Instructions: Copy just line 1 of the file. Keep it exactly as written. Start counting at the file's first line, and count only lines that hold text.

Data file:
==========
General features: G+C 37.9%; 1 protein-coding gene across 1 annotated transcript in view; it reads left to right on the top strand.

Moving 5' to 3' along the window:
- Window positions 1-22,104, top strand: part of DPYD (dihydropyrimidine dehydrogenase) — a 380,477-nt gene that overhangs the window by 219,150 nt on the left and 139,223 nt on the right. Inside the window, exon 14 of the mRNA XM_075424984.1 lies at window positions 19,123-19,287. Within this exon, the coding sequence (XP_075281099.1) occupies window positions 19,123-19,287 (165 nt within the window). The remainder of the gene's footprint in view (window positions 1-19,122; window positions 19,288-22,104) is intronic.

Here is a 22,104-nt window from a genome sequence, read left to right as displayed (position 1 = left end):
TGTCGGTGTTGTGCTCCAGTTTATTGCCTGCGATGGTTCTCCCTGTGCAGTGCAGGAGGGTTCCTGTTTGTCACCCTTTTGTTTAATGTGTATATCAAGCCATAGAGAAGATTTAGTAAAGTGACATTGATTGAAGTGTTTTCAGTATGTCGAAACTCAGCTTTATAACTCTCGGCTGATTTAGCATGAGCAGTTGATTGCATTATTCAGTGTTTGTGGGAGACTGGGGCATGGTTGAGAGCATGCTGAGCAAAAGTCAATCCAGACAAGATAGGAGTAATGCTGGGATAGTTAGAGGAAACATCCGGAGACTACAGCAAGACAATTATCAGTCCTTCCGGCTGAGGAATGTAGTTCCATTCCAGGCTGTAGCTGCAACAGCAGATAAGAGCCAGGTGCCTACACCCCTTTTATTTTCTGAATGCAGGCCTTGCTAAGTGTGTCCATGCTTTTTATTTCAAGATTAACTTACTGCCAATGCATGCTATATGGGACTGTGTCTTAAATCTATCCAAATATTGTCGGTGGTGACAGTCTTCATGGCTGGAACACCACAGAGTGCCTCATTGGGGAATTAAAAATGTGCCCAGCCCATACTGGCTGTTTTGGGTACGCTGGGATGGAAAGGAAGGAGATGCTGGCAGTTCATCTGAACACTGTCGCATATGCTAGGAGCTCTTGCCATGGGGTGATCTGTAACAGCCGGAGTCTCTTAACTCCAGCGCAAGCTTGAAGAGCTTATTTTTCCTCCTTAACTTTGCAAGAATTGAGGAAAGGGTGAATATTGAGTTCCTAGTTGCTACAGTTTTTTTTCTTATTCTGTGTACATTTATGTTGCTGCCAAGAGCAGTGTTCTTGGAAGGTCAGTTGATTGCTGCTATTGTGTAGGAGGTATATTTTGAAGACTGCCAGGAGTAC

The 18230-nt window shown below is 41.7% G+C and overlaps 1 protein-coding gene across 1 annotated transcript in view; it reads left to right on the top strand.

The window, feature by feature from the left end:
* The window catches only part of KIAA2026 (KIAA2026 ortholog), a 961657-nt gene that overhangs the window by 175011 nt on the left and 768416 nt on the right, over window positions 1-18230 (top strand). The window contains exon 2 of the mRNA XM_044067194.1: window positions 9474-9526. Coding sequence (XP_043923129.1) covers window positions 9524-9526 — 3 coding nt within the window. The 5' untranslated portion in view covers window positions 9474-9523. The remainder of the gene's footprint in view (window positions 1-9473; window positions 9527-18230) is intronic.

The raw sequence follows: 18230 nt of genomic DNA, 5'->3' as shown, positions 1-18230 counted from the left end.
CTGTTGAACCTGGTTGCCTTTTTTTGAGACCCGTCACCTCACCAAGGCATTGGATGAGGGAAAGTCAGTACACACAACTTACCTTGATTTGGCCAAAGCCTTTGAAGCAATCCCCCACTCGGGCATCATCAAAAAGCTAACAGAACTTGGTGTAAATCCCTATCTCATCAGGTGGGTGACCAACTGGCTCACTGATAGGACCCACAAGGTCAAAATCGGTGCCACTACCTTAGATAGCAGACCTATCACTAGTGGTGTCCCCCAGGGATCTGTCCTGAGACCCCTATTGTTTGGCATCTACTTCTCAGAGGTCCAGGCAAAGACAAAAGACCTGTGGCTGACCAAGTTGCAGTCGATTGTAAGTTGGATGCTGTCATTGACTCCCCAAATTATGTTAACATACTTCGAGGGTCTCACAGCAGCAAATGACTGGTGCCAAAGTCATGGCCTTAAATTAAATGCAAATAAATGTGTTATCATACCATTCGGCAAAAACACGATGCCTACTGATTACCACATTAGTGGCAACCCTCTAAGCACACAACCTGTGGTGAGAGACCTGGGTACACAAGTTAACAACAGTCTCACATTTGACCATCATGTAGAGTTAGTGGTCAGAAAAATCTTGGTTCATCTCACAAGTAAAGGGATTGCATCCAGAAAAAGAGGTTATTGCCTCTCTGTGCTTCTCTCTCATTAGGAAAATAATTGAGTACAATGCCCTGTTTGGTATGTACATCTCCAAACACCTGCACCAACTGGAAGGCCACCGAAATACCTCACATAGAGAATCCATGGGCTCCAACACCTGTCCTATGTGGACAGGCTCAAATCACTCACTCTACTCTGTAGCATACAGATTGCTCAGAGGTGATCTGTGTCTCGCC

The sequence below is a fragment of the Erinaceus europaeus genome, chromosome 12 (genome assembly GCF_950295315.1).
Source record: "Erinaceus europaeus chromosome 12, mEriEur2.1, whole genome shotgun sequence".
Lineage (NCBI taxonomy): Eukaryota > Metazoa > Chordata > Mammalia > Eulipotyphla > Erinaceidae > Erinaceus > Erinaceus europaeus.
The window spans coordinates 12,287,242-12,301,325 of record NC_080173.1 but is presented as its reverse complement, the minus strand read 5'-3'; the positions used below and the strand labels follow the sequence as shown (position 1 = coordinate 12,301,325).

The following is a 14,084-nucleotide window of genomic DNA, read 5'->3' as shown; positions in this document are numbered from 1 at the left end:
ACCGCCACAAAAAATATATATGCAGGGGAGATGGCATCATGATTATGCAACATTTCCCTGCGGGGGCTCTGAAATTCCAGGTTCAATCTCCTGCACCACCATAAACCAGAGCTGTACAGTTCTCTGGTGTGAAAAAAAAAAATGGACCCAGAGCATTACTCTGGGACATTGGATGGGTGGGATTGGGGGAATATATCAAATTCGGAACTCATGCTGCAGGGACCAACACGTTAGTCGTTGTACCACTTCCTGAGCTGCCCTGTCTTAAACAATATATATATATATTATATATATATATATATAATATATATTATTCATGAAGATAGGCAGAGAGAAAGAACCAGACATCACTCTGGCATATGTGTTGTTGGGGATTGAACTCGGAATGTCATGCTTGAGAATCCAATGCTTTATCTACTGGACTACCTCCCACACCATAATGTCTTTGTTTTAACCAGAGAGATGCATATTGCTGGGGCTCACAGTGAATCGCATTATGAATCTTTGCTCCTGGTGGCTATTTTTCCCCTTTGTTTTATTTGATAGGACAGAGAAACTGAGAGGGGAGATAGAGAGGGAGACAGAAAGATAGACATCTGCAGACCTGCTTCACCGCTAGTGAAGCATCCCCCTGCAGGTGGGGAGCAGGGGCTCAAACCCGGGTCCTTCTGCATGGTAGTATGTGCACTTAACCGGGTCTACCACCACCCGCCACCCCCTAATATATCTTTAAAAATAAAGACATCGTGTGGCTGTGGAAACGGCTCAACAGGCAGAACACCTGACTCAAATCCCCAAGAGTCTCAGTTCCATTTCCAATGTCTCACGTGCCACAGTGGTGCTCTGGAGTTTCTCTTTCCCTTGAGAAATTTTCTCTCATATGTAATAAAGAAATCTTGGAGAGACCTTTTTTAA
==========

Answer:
General features: G+C 37.9%; 1 protein-coding gene across 1 annotated transcript in view; it reads left to right on the top strand.